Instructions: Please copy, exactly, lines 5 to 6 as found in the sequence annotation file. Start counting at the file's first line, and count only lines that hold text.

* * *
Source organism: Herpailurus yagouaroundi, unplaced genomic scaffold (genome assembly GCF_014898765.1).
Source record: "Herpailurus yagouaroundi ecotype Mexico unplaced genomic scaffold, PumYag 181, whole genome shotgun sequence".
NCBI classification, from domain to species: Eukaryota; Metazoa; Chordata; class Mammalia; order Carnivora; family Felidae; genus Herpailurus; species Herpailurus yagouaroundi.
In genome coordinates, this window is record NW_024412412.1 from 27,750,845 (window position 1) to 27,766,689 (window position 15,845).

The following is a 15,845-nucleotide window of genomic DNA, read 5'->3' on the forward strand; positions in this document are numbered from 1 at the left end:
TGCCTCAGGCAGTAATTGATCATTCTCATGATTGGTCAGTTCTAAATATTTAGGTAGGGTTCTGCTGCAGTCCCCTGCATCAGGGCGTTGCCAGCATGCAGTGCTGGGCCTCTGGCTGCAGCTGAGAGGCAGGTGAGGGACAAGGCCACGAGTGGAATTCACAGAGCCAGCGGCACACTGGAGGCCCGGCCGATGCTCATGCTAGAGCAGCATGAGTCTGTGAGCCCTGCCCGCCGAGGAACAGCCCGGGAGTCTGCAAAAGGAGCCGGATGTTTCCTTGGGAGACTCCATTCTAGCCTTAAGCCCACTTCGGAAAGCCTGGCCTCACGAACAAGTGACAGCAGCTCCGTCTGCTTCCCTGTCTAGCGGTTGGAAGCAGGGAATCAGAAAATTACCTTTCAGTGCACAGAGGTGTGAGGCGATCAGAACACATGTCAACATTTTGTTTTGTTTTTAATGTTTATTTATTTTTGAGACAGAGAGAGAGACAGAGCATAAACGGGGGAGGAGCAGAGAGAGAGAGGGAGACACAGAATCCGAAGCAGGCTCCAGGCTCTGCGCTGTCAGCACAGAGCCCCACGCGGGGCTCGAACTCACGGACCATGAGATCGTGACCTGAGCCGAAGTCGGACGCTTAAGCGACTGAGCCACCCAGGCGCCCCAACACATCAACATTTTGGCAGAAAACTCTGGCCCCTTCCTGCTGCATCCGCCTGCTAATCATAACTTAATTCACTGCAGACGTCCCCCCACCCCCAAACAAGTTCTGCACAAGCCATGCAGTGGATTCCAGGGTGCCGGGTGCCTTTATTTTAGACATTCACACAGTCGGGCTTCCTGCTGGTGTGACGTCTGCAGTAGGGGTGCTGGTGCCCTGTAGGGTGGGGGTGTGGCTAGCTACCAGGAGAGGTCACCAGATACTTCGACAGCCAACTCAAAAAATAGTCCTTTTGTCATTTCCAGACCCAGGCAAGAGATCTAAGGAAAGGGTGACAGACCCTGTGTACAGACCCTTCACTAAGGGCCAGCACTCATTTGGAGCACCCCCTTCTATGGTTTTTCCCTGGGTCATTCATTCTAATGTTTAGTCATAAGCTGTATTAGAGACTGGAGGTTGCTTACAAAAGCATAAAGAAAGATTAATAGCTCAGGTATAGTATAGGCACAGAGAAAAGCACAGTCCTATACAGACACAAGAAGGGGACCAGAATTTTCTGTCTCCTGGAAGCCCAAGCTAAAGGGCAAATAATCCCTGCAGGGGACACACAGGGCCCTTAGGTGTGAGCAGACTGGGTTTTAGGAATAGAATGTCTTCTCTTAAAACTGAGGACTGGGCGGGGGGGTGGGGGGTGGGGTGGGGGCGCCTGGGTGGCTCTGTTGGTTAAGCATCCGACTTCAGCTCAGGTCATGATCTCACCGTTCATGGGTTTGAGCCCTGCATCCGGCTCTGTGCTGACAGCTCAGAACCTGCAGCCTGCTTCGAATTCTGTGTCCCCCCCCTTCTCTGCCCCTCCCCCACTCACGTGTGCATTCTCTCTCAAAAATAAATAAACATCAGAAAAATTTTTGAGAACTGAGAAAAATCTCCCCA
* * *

The following is a 15,845-nucleotide window of genomic DNA, read 5'->3' on the forward strand; positions in this document are numbered from 1 at the left end:
TGCCTCAGGCAGTAATTGATCATTCTCATGATTGGTCAGTTCTAAATATTTAGGTAGGGTTCTGCTGCAGTCCCCTGCATCAGGGCGTTGCCAGCATGCAGTGCTGGGCCTCTGGCTGCAGCTGAGAGGCAGGTGAGGGACAAGGCCACGAGTGGAATTCACAGAGCCAGCGGCACACTGGAGGCCCGGCCGATGCTCATGCTAGAGCAGCATGAGTCTGTGAGCCCTGCCCGCCGAGGAACAGCCCGGGAGTCTGCAAAAGGAGCCGGATGTTTCCTTGGGAGACTCCATTCTAGCCTTAAGCCCACTTCGGAAAGCCTGGCCTCACGAACAAGTGACAGCAGCTCCGTCTGCTTCCCTGTCTAGCGGTTGGAAGCAGGGAATCAGAAAATTACCTTTCAGTGCACAGAGGTGTGAGGCGATCAGAACACATGTCAACATTTTGTTTTGTTTTTAATGTTTATTTATTTTTGAGACAGAGAGAGAGACAGAGCATAAACGGGGGAGGAGCAGAGAGAGAGAGGGAGACACAGAATCCGAAGCAGGCTCCAGGCTCTGCGCTGTCAGCACAGAGCCCCACGCGGGGCTCGAACTCACGGACCATGAGATCGTGACCTGAGCCGAAGTCGGACGCTTAAGCGACTGAGCCACCCAGGCGCCCCAACACATCAACATTTTGGCAGAAAACTCTGGCCCCTTCCTGCTGCATCCGCCTGCTAATCATAACTTAATTCACTGCAGACGTCCCCCCACCCCCAAACAAGTTCTGCACAAGCCATGCAGTGGATTCCAGGGTGCCGGGTGCCTTTATTTTAGACATTCACACAGTCGGGCTTCCTGCTGGTGTGACGTCTGCAGTAGGGGTGCTGGTGCCCTGTAGGGTGGGGGTGTGGCTAGCTACCAGGAGAGGTCACCAGATACTTCGACAGCCAACTCAAAAAATAGTCCTTTTGTCATTTCCAGACCCAGGCAAGAGATCTAAGGAAAGGGTGACAGACCCTGTGTACAGACCCTTCACTAAGGGCCAGCACTCATTTGGAGCACCCCCTTCTATGGTTTTTCCCTGGGTCATTCATTCTAATGTTTAGTCATAAGCTGTATTAGAGACTGGAGGTTGCTTACAAAAGCATAAAGAAAGATTAATAGCTCAGGTATAGTATAGGCACAGAGAAAAGCACAGTCCTATACAGACACAAGAAGGGGACCAGAATTTTCTGTCTCCTGGAAGCCCAAGCTAAAGGGCAAATAATCCCTGCAGGGGACACACAGGGCCCTTAGGTGTGAGCAGACTGGGTTTTAGGAATAGAATGTCTTCTCTTAAAACTGAGGACTGGGCGGGGGGGTGGGGGGTGGGGTGGGGGCGCCTGGGTGGCTCTGTTGGTTAAGCATCCGACTTCAGCTCAGGTCATGATCTCACCGTTCATGGGTTTGAGCCCTGCATCCGGCTCTGTGCTGACAGCTCAGAACCTGCAGCCTGCTTCGAATTCTGTGTCCCCCCCCTTCTCTGCCCCTCCCCCACTCACGTGTGCATTCTCTCTCAAAAATAAATAAACATCAGAAAAATTTTTGAGAACTGAGAAAAATCTCCCCA